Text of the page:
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Thread: Safe Spaces for Girl Gamers

  1. #1
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    Dancing Chocobo Safe Spaces for Girl Gamers

    Hi EoFF! I've been given an unexpected project at my new job, and I'd love your input - it's been so long since I've regularly played games; help a n00b out please.

    My workplace (a university library) has a large gaming collection and some designated gaming spaces, and I have been tasked with thinking about how to make it a more inclusive space for women (although I am extending that mandate to push beyond the gender binary, and to be more inclusive of people of colour) and to promote the gaming collection as empathy-building and a collaborative learning tool. It has been observed that women are just not using the spaces at all, they are disproportionately and consistently dominated by men.

    People can borrow games and peripherals to take home, or they can use our gaming spaces. The spaces are enclosed and you can probably comfortably have up to ten people in them, but one of them is a bit dark and hard to find. It also appears to me that you have to kind of already know that it exists, it hasn't really been promoted as well as it could have.

    The systems that people can use or borrow include: STEAM, PS3, PS4, Wii U, X Box 360, X Bone, Vive, Hololens, Oculus Rift, Samsung Gear, Google Cardboard, and a bunch of other stuff I can't even identify yet.

    I've thought of some obvious ideas to increase equity of use - buying a wider variety of games, organizing a conference or symposium to talk about women/genderqueer folks and STEM (like Geek Girl Con), inviting Anita Sarkeesian or like-minded scholars to come lecture, hosting a monthly gaming drop-in specifically for women/genderqueer folks, and marketing the hell out of all the cool toys we have.

    With so many self-identified "Girl Gamers" here, I figured it wouldn't hurt to ask - what might make you interested in gaming at your library? Do you see any value in being able to try out new tech/games in a "safe space"? Do you ever feel particularly intimidated or empowered when you discuss/purchase/browse games? Do you have a dream gaming space?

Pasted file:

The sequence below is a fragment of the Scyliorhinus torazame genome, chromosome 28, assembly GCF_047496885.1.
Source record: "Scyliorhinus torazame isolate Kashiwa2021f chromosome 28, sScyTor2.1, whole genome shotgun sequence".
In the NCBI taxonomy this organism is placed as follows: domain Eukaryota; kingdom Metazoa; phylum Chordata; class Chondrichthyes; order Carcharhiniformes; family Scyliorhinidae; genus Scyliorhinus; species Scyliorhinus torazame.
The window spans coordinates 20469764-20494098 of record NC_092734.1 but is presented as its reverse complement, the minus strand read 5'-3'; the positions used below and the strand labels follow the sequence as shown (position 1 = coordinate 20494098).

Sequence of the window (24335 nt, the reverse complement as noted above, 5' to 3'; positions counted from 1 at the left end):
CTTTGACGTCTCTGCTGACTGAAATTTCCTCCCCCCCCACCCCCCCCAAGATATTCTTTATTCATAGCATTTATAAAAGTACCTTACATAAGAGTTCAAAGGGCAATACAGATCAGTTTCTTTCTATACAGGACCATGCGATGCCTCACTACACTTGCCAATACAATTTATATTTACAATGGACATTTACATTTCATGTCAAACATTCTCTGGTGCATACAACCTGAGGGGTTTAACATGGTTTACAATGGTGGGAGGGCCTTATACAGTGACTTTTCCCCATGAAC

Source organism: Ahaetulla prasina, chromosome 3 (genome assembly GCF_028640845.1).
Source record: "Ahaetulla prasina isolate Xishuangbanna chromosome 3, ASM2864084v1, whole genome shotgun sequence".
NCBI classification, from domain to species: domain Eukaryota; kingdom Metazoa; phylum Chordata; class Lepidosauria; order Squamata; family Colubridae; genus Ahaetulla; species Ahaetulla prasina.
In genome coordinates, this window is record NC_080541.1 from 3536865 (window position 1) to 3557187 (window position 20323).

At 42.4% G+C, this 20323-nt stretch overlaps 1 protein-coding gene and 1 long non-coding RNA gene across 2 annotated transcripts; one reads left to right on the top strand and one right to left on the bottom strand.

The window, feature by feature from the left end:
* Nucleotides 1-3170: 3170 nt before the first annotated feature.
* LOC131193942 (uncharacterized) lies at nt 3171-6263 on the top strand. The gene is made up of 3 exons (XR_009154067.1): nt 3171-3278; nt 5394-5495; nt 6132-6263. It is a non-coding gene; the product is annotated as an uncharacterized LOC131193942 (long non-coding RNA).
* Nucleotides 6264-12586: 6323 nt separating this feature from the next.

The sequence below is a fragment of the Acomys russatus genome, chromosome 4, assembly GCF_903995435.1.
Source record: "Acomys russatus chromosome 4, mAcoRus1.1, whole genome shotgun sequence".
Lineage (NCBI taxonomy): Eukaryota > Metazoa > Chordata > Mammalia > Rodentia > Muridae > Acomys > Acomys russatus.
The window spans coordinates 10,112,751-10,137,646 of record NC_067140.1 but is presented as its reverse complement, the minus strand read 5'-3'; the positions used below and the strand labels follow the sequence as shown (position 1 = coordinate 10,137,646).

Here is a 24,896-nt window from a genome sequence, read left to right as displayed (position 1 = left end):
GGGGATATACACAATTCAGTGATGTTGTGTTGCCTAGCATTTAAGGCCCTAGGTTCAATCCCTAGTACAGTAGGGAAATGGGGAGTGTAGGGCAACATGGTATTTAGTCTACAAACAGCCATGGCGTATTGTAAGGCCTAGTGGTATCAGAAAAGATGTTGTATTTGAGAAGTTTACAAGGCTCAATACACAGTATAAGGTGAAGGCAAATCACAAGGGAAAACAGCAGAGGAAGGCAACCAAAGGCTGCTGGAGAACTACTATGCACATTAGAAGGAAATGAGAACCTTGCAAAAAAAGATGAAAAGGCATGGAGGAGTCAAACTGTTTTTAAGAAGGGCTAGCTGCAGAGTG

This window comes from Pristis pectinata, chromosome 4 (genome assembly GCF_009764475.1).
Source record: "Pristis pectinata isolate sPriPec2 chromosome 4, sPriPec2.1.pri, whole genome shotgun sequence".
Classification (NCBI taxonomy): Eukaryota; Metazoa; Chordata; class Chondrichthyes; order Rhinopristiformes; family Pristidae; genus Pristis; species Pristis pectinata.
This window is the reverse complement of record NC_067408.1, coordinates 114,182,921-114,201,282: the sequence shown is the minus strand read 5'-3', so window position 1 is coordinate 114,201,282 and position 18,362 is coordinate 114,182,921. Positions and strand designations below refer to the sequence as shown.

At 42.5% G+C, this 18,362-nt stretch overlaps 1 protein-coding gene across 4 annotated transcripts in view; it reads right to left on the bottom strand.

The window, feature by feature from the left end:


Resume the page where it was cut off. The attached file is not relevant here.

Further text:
I'm going to force myself to stop thinking about this for a while, it is quitting time, after all

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    That's a hard one. Maybe run specific events catering to it? Like have a mario cart night, or once a month demoing a specific game or piece of equipment that's not super common. The first part of making somewhere feel safe and comfortable is getting the knowledge that it's out there. As people know more about the safe, and feel welcome, they may even spend more time there when there's not specific events for them.

    You mentioned that one of them was a bit dark and hard to find, so maybe some new lighting and paint, if the university is willing to do it? I know a lot of women who get jumpy if somewhere looks shady, so decorating might help. It probably sounds silly, but safe spaces are just as much about looks as feel, I think.

    Probably stating the obvious here, and apologies if I do, but getting the people who are already there to buy into the safe-space thing will be the hardest. There is a lot of condescension out there for female/ minority gamers, and it's hard to feel comfortable playing a game when you have someone staring down at you for taking the system or game that they usually play in their spot. At least, that's what I've run into in places like that.

  3. #3

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    Quote Originally Posted by Calliope View Post

    With so many self-identified "Girl Gamers" here, I figured it wouldn't hurt to ask - what might make you interested in gaming at your library? Do you see any value in being able to try out new tech/games in a "safe space"? Do you ever feel particularly intimidated or empowered when you discuss/purchase/browse games? Do you have a dream gaming space?
    Not at all ( personally ) though I know how hard it can be for female players online with games like Overwatch. About buying games, not really. Though I've been doing it since about 7 ? So really used to it.

    Though really keen on a idea for a safe space where girls can play games together and have fun.



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    Dancing Chocobo

    Thanks for the input! I'm going to recommend that we at least take reservations for the space. I think that one of the challenges is definitely in ensuring that we can hold space for women to play games without fear of harassment, without making other folks feel like "their space" is being taken from them.

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